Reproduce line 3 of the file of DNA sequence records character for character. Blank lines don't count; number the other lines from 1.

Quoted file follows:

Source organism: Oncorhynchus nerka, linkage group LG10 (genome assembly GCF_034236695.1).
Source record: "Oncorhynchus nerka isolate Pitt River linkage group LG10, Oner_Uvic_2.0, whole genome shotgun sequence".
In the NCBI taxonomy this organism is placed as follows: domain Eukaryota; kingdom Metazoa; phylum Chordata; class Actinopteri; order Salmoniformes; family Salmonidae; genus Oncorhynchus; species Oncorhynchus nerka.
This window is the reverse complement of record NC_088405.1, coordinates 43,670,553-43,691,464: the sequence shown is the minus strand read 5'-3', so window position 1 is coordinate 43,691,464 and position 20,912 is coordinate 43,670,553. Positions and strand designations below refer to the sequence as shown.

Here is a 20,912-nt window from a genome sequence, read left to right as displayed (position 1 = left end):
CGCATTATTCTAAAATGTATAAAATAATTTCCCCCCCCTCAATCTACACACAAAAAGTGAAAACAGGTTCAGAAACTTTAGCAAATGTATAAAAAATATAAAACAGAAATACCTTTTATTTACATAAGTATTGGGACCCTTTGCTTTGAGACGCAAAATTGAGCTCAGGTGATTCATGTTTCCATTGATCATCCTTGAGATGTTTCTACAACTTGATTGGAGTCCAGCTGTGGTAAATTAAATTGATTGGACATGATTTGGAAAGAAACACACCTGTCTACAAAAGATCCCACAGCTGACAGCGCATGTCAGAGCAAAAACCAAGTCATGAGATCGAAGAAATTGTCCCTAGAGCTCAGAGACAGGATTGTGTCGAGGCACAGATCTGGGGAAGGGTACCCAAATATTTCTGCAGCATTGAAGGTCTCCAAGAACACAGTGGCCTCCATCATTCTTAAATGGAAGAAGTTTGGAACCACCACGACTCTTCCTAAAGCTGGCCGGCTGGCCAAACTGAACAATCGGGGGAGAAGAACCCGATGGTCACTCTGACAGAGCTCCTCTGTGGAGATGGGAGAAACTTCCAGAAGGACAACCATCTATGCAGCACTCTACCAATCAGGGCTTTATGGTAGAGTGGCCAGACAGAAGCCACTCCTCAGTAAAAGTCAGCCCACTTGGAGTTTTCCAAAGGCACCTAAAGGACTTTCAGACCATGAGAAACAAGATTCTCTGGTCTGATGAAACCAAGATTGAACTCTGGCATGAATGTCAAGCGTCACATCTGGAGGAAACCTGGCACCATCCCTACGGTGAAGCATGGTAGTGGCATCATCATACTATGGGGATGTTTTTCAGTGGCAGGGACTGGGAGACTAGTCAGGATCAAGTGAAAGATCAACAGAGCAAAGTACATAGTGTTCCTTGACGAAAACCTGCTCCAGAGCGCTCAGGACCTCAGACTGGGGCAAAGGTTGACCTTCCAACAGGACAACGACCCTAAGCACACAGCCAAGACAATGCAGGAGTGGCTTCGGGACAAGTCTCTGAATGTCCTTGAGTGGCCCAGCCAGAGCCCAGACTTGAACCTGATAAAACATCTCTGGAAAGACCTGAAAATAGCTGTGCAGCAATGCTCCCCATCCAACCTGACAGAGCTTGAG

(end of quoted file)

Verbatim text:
In the NCBI taxonomy this organism is placed as follows: domain Eukaryota; kingdom Metazoa; phylum Chordata; class Actinopteri; order Salmoniformes; family Salmonidae; genus Oncorhynchus; species Oncorhynchus nerka.